Canada And The Great War: The Battles focuses on the main ground campaigns Canadians fought in from early 1915 through to victory in 1918.
By August 4, 1914, war had come. German troops had crossed into Belgium to invade France; Britain would stand by its 1839 treaty obligations to preserve Belgian neutrality. And when Britain was at war, Canada was at war. That was true legally, but also emotionally. For Canada’s overwhelmingly British population, it was an article of faith.
It mattered little that the nation wasn’t prepared for war. There was no Canadian air force and the Canadian navy, established only in 1910, had just two old training cruisers and fewer than 400 all ranks. The army was scarcely more formidable. The Permanent Force, authorized in 1904 at 4,000 all ranks, had barely 3,000 men in the spring of 1914. The Non-Permanent Active Militia, Canada’s part-time citizen-soldiers,was authorized at 60,000, but there were just 40,000 men enrolled in militia units scattered across the country.
Those units varied dramatically in quality, level of training and dedication. Some large urban regiments—the Queen’s Own Rifles of Canada, the Royal Highlanders of Canada, the Princess of Wales’ Own Regiment—were prestigious social organizations whose splendid uniforms and regular travel for manoeuvres attracted the best and brightest young men. In other units, especially in rural Canada, soldiering was less a matter of social distinction than a recreational opportunity. Although weekly training nights struggled to attract volunteers, annual summer manoeuvres usually drew good numbers because young men relished the opportunity to gallop or hike around the countryside in sham battles. But over that first weekend of August, what had once been great fun became deadly serious and during the next four years Canadians would distinguish themselves in battle after battle amid the horror of the Western Front.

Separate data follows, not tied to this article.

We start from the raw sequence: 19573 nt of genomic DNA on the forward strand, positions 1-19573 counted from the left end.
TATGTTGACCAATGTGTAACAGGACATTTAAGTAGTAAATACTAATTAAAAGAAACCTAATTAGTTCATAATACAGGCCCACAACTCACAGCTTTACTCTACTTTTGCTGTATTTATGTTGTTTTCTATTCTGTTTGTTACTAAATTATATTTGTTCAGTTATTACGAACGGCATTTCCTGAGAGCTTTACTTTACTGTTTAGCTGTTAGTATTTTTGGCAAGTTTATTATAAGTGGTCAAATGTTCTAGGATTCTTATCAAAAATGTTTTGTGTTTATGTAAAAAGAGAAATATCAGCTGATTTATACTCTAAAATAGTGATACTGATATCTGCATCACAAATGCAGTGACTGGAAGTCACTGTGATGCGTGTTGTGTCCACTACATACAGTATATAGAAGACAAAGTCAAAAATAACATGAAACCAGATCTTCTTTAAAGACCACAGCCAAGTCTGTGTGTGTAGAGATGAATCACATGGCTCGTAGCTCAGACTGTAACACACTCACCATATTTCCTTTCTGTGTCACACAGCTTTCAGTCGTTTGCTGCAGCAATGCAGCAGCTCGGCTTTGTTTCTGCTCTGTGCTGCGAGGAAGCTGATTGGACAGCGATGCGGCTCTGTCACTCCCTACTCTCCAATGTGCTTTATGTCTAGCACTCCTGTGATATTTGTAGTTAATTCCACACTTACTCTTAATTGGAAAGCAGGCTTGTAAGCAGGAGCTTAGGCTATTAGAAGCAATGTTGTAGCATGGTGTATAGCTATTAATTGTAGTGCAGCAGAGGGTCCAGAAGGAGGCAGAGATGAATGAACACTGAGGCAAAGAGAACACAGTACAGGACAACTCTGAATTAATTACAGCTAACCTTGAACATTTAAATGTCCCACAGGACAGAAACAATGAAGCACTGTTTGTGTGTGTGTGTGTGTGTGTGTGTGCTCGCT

On Sept. 20, 1914, the largest army that Canada ever fielded passed in review at Valcartier, Que. A crowd estimated at 30,000 strong cheered as Canada’s new military might was shown off: 25,000 soldiers, 2,000 horses, ammunition wagons, cyclists, all the engines of war.
As the shell burst moved toward the Canadian front, a dense yellowish-green cloud could be seen drifting toward the French positions—chlorine gas. Within the hour, Algerian soldiers began to fall back in disarray, gasping and coughing as they tore at their throats.
Over the winter of 1915-16, the Canadians experimented with a new kind of operation that intended to keep the enemy off balance: the trench raid. The first raid had been launched by the PPCLI in February 1915, and on the night of Nov. 16-17, 1915, the new Canadian Corps mounted its first raid.
On a landscape in which the slightest knoll offered great tactical advantage, Vimy Ridge was of a different order entirely. From its highest point, identified on military maps as Hill 145, one could see across the Douai Plain to the east. By taking a few kilometres of ridge line, the Canadians could establish control over a vast area.
If the Somme has become the quintessential symbol of futility in the Great War, Passchendaele stands for misery. One imagines only mud, uninterrupted for kilometres in all directions save for the clutches of infantrymen squelching through the slime.
As the leading battalions left the trenches, some 900 guns unleashed a savage barrage. The Germans were caught flat-footed and defensive positions melted away under heavy pressure. In carefully planned movements, fresh battalions came up to replace spent ones so the advance could continue.